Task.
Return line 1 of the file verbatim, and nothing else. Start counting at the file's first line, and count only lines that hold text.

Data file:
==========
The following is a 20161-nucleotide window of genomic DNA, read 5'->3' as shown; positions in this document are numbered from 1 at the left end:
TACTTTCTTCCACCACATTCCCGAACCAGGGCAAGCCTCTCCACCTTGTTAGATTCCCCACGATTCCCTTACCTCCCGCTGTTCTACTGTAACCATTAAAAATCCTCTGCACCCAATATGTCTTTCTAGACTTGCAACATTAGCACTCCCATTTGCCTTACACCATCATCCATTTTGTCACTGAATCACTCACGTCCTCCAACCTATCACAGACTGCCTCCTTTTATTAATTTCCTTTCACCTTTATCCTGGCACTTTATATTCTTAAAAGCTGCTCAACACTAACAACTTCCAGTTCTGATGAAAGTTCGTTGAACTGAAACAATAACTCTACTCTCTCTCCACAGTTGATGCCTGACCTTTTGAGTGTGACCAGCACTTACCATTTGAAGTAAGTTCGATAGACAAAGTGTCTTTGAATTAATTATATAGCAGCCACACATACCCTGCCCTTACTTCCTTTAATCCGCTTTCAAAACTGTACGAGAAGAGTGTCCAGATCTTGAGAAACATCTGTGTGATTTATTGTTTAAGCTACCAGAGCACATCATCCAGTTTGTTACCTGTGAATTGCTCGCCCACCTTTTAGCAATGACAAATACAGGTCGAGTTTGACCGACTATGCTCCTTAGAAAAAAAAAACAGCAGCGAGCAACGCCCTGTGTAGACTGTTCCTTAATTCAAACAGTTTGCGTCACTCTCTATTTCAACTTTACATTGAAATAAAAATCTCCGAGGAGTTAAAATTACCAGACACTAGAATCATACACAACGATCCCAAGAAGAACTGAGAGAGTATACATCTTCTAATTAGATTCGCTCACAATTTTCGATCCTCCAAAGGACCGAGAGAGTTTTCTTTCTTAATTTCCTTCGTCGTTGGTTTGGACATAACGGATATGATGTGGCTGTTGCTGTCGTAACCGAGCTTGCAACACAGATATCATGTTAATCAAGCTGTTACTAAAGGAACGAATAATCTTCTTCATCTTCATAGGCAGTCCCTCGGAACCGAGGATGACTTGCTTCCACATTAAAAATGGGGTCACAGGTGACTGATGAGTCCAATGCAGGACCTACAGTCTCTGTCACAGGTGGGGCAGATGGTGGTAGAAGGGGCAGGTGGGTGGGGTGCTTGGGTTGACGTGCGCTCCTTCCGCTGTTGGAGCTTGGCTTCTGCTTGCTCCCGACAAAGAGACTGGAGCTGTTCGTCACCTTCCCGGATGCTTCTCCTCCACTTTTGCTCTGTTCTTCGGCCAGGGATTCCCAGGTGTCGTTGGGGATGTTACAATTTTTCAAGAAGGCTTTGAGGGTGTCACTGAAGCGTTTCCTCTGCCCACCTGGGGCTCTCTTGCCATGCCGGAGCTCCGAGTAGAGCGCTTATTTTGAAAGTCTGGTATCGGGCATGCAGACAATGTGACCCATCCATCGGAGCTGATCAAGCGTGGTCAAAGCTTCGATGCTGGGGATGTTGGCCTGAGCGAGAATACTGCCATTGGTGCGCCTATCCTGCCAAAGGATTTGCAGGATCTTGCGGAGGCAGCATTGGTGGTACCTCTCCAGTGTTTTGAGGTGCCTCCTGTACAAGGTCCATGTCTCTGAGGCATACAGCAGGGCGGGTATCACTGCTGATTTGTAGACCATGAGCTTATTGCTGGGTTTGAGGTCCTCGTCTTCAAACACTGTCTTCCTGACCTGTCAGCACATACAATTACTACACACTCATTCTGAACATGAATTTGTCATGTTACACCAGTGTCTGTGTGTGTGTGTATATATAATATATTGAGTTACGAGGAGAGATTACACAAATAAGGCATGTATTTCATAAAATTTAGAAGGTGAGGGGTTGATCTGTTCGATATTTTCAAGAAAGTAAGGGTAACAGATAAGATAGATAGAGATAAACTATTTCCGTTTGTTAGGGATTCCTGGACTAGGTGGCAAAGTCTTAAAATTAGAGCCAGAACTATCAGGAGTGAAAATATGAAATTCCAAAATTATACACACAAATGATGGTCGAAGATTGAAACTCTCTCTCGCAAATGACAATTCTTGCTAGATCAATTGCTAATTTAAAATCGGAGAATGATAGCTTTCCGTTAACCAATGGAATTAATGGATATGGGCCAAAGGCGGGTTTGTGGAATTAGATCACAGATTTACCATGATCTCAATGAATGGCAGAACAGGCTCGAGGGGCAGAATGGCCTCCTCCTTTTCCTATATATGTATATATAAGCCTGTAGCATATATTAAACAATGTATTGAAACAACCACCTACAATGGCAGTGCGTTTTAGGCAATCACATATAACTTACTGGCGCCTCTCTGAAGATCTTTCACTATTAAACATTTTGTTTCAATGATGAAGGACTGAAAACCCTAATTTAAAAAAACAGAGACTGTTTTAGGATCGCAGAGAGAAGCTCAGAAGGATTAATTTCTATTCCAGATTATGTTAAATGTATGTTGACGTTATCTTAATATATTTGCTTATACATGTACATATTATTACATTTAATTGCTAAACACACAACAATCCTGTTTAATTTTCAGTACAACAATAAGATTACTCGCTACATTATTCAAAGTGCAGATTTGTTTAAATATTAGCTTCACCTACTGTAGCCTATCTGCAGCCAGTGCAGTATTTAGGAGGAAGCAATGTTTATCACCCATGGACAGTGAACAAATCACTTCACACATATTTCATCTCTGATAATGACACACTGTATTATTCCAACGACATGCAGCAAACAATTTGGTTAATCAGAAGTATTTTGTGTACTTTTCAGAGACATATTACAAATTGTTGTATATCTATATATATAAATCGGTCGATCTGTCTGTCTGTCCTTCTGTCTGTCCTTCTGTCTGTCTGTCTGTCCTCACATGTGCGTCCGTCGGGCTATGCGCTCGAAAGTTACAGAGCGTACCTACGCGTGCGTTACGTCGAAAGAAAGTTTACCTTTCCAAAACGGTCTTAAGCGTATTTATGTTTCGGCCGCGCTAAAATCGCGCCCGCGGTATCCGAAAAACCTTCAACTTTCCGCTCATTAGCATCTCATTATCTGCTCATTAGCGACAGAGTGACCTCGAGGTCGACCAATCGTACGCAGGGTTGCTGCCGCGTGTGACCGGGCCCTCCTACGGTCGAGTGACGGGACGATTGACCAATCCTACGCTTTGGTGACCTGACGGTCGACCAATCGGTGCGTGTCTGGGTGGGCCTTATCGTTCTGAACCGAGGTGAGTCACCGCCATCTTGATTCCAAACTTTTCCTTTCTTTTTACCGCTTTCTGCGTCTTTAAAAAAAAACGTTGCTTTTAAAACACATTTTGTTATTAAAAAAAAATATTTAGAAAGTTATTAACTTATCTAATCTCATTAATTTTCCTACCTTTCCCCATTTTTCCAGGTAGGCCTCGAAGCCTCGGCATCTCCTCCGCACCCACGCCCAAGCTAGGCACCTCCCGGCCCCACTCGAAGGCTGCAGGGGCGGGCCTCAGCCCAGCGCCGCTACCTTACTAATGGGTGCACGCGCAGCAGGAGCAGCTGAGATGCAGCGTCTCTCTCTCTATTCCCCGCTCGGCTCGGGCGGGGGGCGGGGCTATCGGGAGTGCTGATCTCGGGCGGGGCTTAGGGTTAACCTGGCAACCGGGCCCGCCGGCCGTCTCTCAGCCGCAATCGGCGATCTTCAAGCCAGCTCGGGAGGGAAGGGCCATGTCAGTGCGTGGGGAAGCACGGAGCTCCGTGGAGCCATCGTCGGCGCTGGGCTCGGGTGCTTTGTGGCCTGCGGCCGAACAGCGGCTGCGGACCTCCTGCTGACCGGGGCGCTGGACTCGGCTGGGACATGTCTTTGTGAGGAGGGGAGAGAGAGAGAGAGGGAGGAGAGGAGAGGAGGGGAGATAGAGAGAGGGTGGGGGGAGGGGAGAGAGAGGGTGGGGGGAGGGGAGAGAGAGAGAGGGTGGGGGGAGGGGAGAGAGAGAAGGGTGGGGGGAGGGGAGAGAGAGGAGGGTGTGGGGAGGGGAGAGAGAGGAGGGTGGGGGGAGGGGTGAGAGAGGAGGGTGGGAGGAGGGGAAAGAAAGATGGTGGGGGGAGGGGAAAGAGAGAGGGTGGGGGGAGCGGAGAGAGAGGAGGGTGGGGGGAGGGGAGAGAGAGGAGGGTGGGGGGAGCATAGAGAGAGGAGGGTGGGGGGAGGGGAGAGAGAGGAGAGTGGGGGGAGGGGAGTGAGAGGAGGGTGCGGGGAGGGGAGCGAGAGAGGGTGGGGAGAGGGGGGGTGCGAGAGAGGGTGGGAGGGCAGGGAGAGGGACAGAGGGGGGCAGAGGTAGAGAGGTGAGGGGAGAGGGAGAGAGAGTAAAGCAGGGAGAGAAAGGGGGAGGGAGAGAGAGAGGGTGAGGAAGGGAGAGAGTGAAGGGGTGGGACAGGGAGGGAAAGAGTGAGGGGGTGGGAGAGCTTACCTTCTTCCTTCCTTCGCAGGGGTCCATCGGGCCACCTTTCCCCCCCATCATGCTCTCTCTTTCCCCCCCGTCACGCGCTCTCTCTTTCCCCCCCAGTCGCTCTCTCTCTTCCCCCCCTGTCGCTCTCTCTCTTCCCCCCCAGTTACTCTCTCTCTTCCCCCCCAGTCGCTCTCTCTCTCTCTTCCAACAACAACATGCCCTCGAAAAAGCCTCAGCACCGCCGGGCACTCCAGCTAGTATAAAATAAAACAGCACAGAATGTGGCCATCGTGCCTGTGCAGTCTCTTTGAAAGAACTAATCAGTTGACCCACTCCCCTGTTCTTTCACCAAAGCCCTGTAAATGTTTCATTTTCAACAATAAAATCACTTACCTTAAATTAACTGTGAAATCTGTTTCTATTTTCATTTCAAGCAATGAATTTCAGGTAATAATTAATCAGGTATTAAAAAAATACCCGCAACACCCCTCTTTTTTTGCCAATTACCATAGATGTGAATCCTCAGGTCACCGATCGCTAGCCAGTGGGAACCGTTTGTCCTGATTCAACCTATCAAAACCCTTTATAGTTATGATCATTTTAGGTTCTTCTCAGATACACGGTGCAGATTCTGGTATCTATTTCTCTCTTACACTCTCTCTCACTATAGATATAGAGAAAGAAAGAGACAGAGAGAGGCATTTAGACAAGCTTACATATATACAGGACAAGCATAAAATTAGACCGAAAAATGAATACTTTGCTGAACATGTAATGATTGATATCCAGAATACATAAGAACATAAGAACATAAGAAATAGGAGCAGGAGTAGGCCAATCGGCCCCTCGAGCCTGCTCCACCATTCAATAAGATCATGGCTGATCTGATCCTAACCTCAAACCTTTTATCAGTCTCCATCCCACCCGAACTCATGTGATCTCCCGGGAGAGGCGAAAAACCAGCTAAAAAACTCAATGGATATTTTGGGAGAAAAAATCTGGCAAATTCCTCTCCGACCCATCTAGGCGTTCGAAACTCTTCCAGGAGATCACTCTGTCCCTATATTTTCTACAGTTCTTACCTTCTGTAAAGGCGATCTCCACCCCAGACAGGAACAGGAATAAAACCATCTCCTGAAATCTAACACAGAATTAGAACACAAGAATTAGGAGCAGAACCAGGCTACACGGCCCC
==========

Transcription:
The following is a 20161-nucleotide window of genomic DNA, read 5'->3' as shown; positions in this document are numbered from 1 at the left end: